In spring 2019, Marika Santvoort travelled to Ghana and Cote d'Ivoire on behalf of Port of Amsterdam. She spoke with several cocoa farmers. This resulted in some beautiful stories and portraits.
Hannah Asiamah (63 years old)
I was born in the village of Yaw Barima where I still live. Two years ago my husband died. That was sad, but I am very happy that I was allowed to keep the piece of land he owned. That is very unusual here in Ghana. Most of the times the land is taken back by the husband's family when he dies.
My children live in the city and I take care of my grandchildren. That is my most important task. I cannot make ends meet with the cocoa. My body is too old and the work is very hard.
It is different for women here than it is for men. Women do not have the strength or the time to work on the farm fulltime. So in order to earn extra money, I sell meals at my grandchildren's school. If I had more money, I would build a bigger house for me and my children. That is my dream.
Emmanuel Asiamah (48 years old)
My wife and I are very happy. We share everything and work together on our farm. She helps dry the cocoa and I do the heavier work, like harvesting. I have more than 14 hectares of land with mostly cocoa and also some cassava and jams. Half of the land belongs to another man, whom I pay with half of my proceeds.
I invest a lot, especially in inputs, such as fertilizers and pesticides. Sometimes I also hire an extra person to help out on the farm. It took me seven years before I started earning something, but now I can make a living on my own.
I am proud to be able to support my wife and three children (19, 12 and 8 years old). Right now I am saving up for a spraying machine that you can wear on your back. It can help water the trees more efficiently. It has been a dry season and all the watering of the trees had to be done by hand.
I produce about 80 bags (64 kilograms per bag) of cocoa per year. I prefer to keep this information to myself though. Because if others find out, they might get jealous and perform black magic on me or my family.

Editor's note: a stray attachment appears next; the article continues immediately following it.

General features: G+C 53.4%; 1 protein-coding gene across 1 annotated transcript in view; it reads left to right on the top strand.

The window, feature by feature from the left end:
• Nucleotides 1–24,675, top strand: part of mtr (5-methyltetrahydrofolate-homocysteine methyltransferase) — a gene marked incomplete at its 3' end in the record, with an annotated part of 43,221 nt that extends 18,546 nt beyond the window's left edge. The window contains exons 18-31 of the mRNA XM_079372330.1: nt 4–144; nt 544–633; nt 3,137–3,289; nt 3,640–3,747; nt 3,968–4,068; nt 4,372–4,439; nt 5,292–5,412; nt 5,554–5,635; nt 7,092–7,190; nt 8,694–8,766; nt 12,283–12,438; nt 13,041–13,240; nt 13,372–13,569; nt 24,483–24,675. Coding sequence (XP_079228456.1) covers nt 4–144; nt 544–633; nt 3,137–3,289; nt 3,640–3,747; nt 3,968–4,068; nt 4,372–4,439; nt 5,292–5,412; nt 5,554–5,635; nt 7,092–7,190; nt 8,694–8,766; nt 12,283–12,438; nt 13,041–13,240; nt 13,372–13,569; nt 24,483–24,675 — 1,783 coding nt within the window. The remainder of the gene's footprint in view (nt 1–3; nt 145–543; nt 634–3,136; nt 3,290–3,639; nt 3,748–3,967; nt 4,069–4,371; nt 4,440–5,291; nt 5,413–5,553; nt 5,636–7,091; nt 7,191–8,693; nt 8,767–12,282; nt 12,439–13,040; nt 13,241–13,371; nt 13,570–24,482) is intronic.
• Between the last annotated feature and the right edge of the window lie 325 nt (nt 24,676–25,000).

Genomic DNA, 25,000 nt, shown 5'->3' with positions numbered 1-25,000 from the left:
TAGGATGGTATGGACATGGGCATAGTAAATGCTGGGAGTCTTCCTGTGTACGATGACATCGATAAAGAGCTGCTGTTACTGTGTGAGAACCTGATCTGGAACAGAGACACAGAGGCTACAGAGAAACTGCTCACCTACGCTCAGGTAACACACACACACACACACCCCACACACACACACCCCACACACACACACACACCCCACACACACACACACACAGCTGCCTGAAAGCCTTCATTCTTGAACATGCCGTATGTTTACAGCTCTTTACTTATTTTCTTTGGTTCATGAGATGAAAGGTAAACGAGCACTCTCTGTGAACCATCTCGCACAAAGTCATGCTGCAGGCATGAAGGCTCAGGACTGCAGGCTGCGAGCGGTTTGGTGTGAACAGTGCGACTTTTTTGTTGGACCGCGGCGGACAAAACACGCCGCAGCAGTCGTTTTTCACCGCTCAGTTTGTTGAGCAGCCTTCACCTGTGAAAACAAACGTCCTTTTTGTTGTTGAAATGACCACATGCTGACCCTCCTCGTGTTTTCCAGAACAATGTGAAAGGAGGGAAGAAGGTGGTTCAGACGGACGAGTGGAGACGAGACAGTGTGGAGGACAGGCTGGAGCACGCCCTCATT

Rebecca Atwima (54 years old)
I have six children, two of them still live with me. My husband died two months ago. My land is three acres and I produce about 12 bags of cocoa a year. I can earn about €600 a year with this production.
When I get paid at the end of the year, I make sure I pay all the children’s school fees first. But unfortunately I do not earn enough and the money runs out fast. That’s why I also grow cashew and kola nuts that I can sell well locally.
The government helps us out a little. They give free inputs, but this is never enough for the whole village. Also, you often have to wait for your money. I work on the farm every day, except Sundays. It's my wish to have a big cocoa farm, so I can make more money.
Akwasi Boateng (56 years old)
I used to be able to harvest 32 bags of cocoa a year, now I only produce 19 bags on the same land. This means I earn a lot less money. I also have to spend more money on inputs. Cocoa is important to me and our country because it is always in demand.
It is possible to get a small loan from the bank if you can prove that you own a piece of land. I work 6 days a week, 7 hours a day. On Sundays, I go to church.
I don't understand why Western countries don't come and invest. We work hard to make sure people in these countries can eat chocolate. I have tasted chocolate once, but it's too expensive for me to buy some chocolate myself. A small bar costs €0.80. If I had more money, I would buy a motorcycle so I don't have to walk to my land with those heavy bags all the time.
Cocoa mission Ghana and Cote d'Ivoire
Port of Amsterdam went on a cocoa mission to Ghana and Ivory Coast in March 2019. Together with the Municipality of Zaanstad, the Municipality of Amsterdam, customers, partners and NGOs. This mission aimed to explore new possibilities by creating a dialogue with local companies and governments. We also paid attention to youth entrepreneurship and women's emancipation in the cocoa sector.